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People rally across US to protest Rittenhouse’s acquittal in murder trial

Thousands of protesters angered over the travesty of justice in the United States have staged rallies in cities across the country after Kyle Rittenhouse, a white supremacist, was acquitted of all murder charges.

Rittenhouse was acquitted of all  five counts he had faced, including two murder charges over the killings in Kenosha, Wisconsin last year. 

Rittenhouse, 18, shot and killed Joseph Rosenbaum, 36, and Anthony Huber, 26, and wounded a third protester on August 25, 2020, during demonstrations on the streets of Kenosha.

Rittenhouse has maintained he shot the men because he had feared for his life. Prosecutors argued he was looking for trouble that night.

In response to his shocking acquittal on Friday, pro-justice protesters held rallies in cities across the country from New York in the east to California in the west. 

“I didn’t expect there to be full justice, but not guilty on all charges was a slap in the face,” said Saman Waquad, 38, of Woodside, Queens.

In Columbus, Ohio, protesters upset by the verdict marched and then gathered outside the statehouse, chanting “the whole damn system is guilty as hell” and “send that killer kid to jail.”

Nebraskan Senator Megan Hunt said, “Kyle Rittenhouse is a white supremacist murderer, all of the tough guy congressmen who say they want him to be their intern love it, the justice system is working just as it was designed to, and the courts continue to be debased by right wing opportunists. It is what it is.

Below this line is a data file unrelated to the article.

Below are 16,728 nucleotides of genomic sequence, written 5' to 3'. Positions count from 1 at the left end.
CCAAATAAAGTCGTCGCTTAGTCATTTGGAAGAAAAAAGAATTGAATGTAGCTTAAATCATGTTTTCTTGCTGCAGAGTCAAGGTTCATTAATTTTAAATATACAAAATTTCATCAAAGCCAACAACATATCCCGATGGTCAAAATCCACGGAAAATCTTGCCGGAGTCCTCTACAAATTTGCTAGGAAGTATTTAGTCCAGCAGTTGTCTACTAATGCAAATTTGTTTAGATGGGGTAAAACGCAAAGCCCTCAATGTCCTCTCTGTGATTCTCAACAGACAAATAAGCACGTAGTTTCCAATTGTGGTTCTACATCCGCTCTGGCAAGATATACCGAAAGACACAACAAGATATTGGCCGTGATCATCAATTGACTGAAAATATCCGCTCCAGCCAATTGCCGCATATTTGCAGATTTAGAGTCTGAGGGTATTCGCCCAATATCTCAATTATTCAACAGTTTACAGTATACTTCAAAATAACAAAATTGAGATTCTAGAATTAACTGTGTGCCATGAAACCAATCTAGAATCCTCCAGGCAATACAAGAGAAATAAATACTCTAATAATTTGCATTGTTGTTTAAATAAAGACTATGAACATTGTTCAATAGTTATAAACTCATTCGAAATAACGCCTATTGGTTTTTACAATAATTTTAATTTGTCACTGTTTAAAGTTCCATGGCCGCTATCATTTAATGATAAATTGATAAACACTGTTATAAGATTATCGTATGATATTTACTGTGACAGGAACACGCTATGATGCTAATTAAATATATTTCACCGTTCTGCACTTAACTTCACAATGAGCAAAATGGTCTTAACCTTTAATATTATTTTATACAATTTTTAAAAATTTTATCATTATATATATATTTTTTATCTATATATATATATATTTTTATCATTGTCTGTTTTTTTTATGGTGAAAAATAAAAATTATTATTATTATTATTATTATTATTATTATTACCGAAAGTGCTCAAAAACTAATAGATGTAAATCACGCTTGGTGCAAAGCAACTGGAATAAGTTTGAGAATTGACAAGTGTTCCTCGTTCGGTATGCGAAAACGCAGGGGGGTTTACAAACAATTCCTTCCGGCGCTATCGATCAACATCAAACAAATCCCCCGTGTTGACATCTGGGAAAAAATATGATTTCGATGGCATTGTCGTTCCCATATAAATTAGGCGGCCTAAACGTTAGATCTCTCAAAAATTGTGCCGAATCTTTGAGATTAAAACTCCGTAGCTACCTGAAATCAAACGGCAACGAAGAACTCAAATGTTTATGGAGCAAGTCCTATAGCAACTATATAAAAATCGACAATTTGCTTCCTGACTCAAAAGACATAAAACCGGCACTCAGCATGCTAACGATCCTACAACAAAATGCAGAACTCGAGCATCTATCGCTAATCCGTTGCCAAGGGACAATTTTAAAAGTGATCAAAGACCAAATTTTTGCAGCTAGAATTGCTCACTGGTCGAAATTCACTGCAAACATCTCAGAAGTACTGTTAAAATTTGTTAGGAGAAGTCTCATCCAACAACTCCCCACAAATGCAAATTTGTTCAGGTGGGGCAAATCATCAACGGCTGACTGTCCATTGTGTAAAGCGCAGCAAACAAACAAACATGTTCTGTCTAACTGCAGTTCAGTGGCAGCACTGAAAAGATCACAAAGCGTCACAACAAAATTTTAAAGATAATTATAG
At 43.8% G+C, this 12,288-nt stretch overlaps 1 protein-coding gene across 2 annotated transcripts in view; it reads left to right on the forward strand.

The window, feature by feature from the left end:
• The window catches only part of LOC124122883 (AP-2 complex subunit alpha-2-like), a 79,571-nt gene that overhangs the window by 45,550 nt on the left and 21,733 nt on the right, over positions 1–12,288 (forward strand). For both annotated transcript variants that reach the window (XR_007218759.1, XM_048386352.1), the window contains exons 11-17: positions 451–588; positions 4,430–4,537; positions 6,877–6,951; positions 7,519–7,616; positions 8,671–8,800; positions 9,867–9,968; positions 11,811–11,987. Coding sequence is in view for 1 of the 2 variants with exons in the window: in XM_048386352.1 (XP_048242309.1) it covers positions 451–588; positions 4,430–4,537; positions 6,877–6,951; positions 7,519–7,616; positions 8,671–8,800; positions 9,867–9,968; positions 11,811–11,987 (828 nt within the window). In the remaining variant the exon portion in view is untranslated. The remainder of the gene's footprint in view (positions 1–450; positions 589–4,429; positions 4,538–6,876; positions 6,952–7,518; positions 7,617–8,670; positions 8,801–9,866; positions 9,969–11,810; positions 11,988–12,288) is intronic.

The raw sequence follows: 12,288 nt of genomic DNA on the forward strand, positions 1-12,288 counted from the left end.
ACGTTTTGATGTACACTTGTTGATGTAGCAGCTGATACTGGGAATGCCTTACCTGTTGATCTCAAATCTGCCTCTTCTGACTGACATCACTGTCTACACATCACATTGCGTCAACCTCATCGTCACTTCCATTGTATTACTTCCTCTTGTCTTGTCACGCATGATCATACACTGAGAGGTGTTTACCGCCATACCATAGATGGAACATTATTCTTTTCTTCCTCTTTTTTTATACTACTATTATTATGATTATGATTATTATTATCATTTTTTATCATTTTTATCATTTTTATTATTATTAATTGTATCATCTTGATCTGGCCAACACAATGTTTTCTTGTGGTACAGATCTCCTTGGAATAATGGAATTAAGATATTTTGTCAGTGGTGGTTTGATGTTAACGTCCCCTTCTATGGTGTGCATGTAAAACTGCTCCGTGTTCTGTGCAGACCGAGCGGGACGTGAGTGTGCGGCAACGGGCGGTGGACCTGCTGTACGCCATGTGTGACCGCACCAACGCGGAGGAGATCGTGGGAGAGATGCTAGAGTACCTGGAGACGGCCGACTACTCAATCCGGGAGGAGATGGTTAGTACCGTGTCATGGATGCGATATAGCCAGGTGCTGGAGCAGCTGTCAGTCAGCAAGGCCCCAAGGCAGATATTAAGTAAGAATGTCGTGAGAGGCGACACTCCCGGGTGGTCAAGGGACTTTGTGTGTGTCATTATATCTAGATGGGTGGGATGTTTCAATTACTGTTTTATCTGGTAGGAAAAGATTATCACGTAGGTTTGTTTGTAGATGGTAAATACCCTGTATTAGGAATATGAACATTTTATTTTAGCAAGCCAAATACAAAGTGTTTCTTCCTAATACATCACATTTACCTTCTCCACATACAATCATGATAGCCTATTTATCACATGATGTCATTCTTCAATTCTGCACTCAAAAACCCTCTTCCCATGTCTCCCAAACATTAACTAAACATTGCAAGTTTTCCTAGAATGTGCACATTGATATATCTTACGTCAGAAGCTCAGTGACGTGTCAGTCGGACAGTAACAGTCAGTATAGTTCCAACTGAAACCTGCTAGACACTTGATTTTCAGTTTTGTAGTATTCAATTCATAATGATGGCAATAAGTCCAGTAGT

Police declared a riot in Oregon’s largest city as protesters started small fires in Oregon’s capital but were quickly dispersed, according to an eyewitness, who said no tear gas or rubber bullets were fired.

Angry protesters in Portland cornered riot police into a garage on Friday night, hours after the acquittal.

After three-and-a-half days of deliberation, a jury on Friday, Rittenhouse was cleared of two counts of intentional homicide, one count of attempted homicide and two counts of recklessly endangering safety.

US President Joe Biden, who during last year’s election campaign tweeted a video that appeared to link Rittenhouse to white supremacists, said he was dismayed over the verdict. However, he said he supported the court verdict and called on all to be calm.

He conceded that the verdict “will leave many Americans feeling angry and concerned, myself included, [but] we must acknowledge that the jury has spoken.”

Biden added an admonition to all Americans “to express their views peacefully.”

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